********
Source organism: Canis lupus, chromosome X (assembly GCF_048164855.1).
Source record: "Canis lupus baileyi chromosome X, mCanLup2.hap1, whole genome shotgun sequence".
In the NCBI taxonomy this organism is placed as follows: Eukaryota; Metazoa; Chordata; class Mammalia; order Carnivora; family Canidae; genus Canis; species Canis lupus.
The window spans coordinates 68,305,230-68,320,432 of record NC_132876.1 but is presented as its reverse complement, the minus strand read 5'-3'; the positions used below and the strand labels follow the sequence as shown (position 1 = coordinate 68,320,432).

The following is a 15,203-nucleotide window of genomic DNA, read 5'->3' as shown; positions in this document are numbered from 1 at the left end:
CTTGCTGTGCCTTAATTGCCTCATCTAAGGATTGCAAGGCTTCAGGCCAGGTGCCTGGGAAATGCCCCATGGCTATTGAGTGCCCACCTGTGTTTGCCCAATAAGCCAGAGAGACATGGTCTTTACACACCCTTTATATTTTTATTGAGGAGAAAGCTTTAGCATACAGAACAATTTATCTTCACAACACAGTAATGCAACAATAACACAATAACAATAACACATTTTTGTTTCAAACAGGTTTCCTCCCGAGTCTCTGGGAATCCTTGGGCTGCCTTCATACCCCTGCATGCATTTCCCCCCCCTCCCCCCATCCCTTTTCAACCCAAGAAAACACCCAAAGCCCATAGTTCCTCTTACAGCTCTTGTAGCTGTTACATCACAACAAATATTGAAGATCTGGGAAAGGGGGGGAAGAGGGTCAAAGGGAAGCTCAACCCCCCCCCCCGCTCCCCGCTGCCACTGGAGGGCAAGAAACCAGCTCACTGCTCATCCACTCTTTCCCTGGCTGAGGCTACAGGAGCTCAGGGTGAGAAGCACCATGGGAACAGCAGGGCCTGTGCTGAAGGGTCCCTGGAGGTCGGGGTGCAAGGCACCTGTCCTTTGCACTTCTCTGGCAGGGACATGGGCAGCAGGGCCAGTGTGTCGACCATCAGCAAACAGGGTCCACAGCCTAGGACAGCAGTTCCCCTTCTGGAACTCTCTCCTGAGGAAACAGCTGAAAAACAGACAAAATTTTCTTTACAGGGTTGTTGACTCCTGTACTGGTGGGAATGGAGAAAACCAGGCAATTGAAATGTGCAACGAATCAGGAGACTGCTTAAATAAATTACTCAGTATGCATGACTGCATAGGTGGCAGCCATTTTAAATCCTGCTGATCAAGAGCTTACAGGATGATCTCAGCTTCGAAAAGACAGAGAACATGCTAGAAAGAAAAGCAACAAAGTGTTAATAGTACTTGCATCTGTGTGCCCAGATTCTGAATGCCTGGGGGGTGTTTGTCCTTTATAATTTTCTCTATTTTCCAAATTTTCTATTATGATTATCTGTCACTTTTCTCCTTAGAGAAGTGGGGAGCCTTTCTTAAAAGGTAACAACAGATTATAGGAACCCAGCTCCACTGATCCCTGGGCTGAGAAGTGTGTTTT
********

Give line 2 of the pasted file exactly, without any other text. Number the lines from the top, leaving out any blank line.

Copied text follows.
Source record: "Canis lupus baileyi chromosome X, mCanLup2.hap1, whole genome shotgun sequence".